However, as The Guardian once suggested, there’s an argument to be made that Vertigo “is not an example of misogyny, but an overblown, beautiful and tragic deconstruction of it.”
6. Rear Window (1954)
It could be argued that via the voyeurism of Jefferies (Stewart), Rear Window is a tribute to the perverse power of the male gaze and that women don’t particularly factor into that narrative as active participants.
However, Thelma Ritter is exceptional as Jefferies’s quippy nurse and Kelly is as bodacious and intelligent a heroine as you could ever hope to see – even if we only touch the surface of her intrepid character.
5. Rebecca (1940)
The gothic melodrama based on Daphne du Maurier’s classic novel features one of Hitchcock’s most intriguing and chilling lead female characters in the form of Mrs. Danvers (Judith Anderson) – a lonely housekeeper obsessed with the dead wife of her master.
The psychological back and forth between the character and the long-suffering Mrs. de Winter (Joan Fontaine) makes Rebecca a rare Hitchcock movie that revolves around two lead female characters in peculiar roles.
4. Notorious (1946)
One of Hitchcock’s rare attempts at romance actually draws an incredibly complex female character in the form of Alicia Huberman (Ingrid Bergman) – an undercover spy tasked with infiltrating a group of Nazis in South America.
Alicia’s mission becomes complicated by her falling in love with co-worker Devlin (Grant) while marrying family friend Alexander Sebastian (Claude Rains), but her role is never undermined by the romance. Alicia remains a powerful portrait struggling to consolidate her desires to do right by herself, her family, and her country.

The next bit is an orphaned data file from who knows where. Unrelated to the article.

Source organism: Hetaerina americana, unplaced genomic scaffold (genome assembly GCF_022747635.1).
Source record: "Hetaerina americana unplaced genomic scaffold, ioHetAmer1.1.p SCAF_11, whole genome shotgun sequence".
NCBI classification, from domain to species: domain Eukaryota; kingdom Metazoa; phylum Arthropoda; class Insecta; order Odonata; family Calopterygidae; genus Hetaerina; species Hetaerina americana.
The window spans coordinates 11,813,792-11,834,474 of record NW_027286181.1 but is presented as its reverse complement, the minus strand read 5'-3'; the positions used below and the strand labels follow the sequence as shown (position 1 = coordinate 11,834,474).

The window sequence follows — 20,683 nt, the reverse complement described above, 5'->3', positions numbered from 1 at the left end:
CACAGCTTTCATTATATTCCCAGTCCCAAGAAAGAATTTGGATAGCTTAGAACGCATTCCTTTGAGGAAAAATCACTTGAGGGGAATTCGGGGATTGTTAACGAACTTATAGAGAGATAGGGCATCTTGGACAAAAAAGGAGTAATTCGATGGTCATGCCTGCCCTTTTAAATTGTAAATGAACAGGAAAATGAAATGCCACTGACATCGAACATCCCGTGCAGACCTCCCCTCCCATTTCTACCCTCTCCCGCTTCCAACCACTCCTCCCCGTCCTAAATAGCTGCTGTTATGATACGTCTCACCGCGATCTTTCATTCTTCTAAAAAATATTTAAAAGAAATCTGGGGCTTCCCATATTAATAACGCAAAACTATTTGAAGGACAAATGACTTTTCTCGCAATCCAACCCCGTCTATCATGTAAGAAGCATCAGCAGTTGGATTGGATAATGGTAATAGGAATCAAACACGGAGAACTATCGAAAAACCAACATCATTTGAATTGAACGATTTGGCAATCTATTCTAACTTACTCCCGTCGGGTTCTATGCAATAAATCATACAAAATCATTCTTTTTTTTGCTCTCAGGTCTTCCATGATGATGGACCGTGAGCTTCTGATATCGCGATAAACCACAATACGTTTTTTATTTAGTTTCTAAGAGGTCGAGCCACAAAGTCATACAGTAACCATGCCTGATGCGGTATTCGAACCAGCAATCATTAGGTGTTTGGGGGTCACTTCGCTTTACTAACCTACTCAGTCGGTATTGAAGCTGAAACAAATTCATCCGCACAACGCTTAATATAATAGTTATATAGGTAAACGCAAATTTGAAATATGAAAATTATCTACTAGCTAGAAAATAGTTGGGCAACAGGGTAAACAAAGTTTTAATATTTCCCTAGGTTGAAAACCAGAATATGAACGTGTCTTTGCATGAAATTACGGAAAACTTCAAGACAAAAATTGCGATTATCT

3. The Birds (1963)
The behind the scenes cruelty and sexual harassment of model-turned-actress Tippi Hedren at the hands of Hitchcock during the making of the film has been well documented and is galling to revisit in full. However, Hedren’s character (Melanie Daniels) is one of Hitchcock’s finest.
Daniels is a firebrand of a woman – a free spirit and a prankster who does whatever the fuck she wants. However, when nature starts going apeshit, it’s fascinating to see the vulnerability splinter through the cool veneer even as she fights back.
2. Shadow of a Doubt (1943)
One of the most underrated and influential characters in cinema history has to be Charlotte (Teresa Wright) – a dissatisfied angst-ridden teenager who starts to suspect the uncle she idolizes might actually be a serial killer.
The noir mystery hits some subtle incest beats that are challenging to get past, but ultimately Charlotte is compellingly complex. She’s a young woman fighting for survival and for peace of mind while also losing a pivotal part of her innocence in the process.
1. Psycho (1960)
All shower slaughter and voyeuristic glimpses of nudity aside, Marion Crane (Janet Leigh) is a subversive female character (particularly for the time) who simply seeks self-gratification and freedom at whatever cost.
Likewise, her sister Lila (Vera Miles) is arguably the first archetypal final girl of horror, refusing to back down in her investigation of her sister’s disappearance and showing true tenacity in her disturbing search for answers.